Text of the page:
Google: Facebook is becoming "a closed walled garden"

A Google executive believes that Facebook is becoming "a closed walled garden" and will soon end up like AOL and IBM: it will have to completely change its business in order to survive.

Vint Cerf, Google's chief internet evangelist and the designer of TCP/IP, warns that Facebook's "closed" architecture means the company will eventually fail to keep up with the public's desire for the flexibility of an open standard. Speaking at an event organized by The Guardian, Cerf said that Facebook was at risk of following the path of companies such as AOL and IBM, suggesting the social networking giant has no long-term future.

His comments come in the same week that Google released Google+ as a public beta. Also this week, Facebook released its updated News Feed, the Ticker, and hosted its f8 developer conference where it announced a new Timeline feature to replace the current profile.

Cerf said AOL began in the 1980s as "a walled garden model" that "persisted for quite a while until the users of AOL forced it to be made accessible to the internet" – the company's original business model of providing its own version of the Internet became irrelevant and it had to transition into an online publisher. He also noted IBM's proprietary networking systems were rendered obsolete after it was forced to adopt Internet technology for its computers because "users didn't want to be locked in" to one brand of hardware.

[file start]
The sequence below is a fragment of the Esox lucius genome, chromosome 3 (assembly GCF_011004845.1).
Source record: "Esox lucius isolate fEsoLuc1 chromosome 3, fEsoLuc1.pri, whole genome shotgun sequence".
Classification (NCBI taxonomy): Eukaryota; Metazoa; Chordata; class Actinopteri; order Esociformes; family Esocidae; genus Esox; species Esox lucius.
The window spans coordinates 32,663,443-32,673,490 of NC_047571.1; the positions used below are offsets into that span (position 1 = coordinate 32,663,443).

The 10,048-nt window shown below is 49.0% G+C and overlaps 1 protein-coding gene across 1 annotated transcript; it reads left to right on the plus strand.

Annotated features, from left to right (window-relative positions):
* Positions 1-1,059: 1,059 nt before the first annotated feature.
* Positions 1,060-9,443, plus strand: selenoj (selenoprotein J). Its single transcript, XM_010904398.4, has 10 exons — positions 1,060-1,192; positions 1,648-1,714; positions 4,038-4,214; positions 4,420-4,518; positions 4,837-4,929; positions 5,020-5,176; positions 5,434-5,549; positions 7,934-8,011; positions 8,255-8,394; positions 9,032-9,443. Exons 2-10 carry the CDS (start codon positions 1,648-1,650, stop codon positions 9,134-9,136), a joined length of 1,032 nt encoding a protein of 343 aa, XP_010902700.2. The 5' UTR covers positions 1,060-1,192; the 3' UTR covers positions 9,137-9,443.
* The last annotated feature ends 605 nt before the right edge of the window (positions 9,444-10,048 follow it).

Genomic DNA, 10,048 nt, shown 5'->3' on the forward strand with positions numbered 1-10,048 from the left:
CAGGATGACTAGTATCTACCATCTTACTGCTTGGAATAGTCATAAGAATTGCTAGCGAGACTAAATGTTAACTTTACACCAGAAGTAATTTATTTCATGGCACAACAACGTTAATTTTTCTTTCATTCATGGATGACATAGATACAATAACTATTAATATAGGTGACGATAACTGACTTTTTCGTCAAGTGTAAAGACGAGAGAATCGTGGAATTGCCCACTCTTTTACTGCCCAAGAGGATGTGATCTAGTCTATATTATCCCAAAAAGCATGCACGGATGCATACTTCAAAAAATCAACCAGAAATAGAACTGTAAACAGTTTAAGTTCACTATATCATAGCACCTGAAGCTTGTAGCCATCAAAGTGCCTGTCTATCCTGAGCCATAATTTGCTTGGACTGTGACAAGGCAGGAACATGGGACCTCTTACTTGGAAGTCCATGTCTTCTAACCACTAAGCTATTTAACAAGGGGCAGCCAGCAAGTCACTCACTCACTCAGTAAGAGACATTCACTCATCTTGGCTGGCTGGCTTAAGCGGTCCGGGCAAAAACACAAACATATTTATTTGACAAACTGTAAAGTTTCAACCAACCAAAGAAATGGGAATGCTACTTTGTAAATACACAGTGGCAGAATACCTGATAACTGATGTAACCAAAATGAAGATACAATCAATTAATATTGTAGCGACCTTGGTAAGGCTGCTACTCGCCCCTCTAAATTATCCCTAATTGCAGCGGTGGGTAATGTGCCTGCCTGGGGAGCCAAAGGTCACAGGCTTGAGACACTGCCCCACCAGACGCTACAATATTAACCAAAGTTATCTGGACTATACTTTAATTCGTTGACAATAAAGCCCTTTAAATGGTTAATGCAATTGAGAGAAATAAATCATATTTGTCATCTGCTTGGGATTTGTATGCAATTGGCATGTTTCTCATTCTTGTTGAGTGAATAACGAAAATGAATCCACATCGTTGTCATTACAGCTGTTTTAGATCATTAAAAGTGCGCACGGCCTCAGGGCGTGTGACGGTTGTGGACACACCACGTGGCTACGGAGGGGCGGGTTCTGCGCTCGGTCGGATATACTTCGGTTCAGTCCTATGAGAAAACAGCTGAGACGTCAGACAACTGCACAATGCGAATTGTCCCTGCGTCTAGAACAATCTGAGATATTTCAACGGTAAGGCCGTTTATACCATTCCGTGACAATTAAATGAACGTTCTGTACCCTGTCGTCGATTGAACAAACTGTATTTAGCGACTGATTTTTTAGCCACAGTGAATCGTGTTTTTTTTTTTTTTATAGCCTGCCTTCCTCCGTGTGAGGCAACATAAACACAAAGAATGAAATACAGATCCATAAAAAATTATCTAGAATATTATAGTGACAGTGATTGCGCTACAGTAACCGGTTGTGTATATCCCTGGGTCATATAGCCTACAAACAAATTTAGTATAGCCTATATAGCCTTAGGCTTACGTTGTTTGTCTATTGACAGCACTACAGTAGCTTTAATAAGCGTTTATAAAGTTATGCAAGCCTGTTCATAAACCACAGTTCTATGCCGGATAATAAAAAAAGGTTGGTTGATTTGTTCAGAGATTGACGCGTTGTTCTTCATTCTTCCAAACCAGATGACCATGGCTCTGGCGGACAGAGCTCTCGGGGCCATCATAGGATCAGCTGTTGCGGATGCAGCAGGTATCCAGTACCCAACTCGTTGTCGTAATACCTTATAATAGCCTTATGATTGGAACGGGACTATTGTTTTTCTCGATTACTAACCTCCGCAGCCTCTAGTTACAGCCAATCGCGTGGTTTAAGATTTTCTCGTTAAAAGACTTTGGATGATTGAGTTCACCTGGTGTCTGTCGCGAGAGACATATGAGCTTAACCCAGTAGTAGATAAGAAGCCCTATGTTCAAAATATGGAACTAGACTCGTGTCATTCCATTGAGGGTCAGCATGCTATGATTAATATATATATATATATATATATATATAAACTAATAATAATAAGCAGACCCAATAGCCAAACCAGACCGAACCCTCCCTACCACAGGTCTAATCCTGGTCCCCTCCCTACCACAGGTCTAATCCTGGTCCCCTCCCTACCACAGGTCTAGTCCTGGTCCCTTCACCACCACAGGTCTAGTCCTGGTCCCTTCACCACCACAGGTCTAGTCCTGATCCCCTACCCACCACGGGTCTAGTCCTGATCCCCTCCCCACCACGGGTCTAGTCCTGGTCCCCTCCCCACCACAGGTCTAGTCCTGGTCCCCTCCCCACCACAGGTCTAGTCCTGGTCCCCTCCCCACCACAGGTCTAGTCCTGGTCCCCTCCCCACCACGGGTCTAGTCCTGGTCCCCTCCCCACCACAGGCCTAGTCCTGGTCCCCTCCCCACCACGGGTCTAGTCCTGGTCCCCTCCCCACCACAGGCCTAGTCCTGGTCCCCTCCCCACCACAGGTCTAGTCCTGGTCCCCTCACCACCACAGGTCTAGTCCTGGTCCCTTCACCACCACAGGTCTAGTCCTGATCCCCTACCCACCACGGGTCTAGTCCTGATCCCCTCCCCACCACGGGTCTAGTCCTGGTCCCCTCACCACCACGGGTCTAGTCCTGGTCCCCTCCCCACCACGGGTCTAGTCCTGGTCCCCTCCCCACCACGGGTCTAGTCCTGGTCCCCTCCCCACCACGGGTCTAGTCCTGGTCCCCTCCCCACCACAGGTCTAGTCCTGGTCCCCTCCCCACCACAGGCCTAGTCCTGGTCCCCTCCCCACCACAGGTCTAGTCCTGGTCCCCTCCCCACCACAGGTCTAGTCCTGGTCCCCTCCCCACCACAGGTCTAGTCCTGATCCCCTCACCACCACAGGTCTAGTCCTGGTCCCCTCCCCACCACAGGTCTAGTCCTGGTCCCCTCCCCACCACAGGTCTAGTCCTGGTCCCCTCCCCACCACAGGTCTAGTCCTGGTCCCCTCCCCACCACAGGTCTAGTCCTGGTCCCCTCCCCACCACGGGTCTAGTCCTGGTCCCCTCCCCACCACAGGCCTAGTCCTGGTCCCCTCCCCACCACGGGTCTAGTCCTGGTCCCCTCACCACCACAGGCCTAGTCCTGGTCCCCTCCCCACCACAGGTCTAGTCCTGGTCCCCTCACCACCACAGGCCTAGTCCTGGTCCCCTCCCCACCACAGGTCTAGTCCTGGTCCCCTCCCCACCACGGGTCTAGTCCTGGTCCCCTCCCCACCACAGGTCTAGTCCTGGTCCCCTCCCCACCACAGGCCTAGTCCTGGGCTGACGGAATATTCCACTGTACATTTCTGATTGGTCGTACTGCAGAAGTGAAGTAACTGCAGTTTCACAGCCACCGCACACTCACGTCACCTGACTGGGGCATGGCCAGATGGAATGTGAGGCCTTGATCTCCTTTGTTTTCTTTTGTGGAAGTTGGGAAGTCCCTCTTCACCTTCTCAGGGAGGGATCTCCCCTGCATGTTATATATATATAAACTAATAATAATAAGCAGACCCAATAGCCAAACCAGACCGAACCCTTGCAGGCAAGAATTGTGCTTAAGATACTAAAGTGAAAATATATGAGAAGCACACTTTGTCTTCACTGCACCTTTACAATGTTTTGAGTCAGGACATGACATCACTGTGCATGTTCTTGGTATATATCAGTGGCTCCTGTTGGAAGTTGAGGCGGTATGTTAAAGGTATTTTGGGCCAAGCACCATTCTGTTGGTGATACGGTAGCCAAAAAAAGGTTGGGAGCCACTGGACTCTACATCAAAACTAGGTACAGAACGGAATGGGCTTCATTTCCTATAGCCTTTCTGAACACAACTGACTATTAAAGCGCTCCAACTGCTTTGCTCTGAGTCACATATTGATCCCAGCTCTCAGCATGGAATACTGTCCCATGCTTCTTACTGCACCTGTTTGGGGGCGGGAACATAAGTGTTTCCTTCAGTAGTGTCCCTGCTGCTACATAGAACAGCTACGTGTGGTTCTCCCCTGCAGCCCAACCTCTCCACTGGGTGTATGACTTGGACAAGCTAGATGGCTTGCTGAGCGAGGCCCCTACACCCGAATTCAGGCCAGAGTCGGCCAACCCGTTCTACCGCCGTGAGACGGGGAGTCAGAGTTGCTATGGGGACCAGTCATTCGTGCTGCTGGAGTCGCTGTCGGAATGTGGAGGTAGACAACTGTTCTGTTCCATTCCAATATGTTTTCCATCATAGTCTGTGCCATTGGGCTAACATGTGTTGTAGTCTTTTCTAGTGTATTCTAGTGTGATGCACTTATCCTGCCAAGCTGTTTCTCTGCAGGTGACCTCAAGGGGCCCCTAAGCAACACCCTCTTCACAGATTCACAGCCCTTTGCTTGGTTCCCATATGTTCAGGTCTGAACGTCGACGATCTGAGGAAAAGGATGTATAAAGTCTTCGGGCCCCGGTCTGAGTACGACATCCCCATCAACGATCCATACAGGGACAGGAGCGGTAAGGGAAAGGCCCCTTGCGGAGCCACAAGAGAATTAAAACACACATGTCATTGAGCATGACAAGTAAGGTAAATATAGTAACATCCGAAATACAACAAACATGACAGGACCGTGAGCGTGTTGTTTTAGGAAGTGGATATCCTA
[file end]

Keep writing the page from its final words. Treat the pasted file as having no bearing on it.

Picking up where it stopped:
Facebook is becoming "a closed walled garden" and its problem is that the "ability to connect to people inside the walled garden" will be overwhelmed by "a desire to interconnect" to other social networks and websites, according to Cerf. If Palo Alto is going to reach such a point, it's not happening anytime soon. The company recently passed 800 million active users and is expected to make $4 billion in revenue this year.

The Google executive is likely referring to Facebook's insistence on not letting any other service access its data, which the search giant is particularly annoyed by. The social networking giant, meanwhile, is slowly getting better at sharing with others: it recently started supporting microformats for your exported Facebook data and plans on pushing out official Twitter support soon.

Cerf uses Facebook, but notes he was "mortally insulted" unhappy when the social network began blocking friend requests because he had too many friends. After complaining to Facebook COO Sheryl Sandberg, he was allowed to increase the number of his friends, but this left him overwhelmed with information about "what these friends were doing" – news he conceded "I couldn't care about." Cerf's solution was of course to use Google+ and its Circles feature, which he argues gives people more control over who they share news and personal information with.

Facebook and Google have a complicated history, but recently their disagreement has become much more heated. The two Internet giants are essentially fighting a social war, one in which the only clear winner is the consumer.

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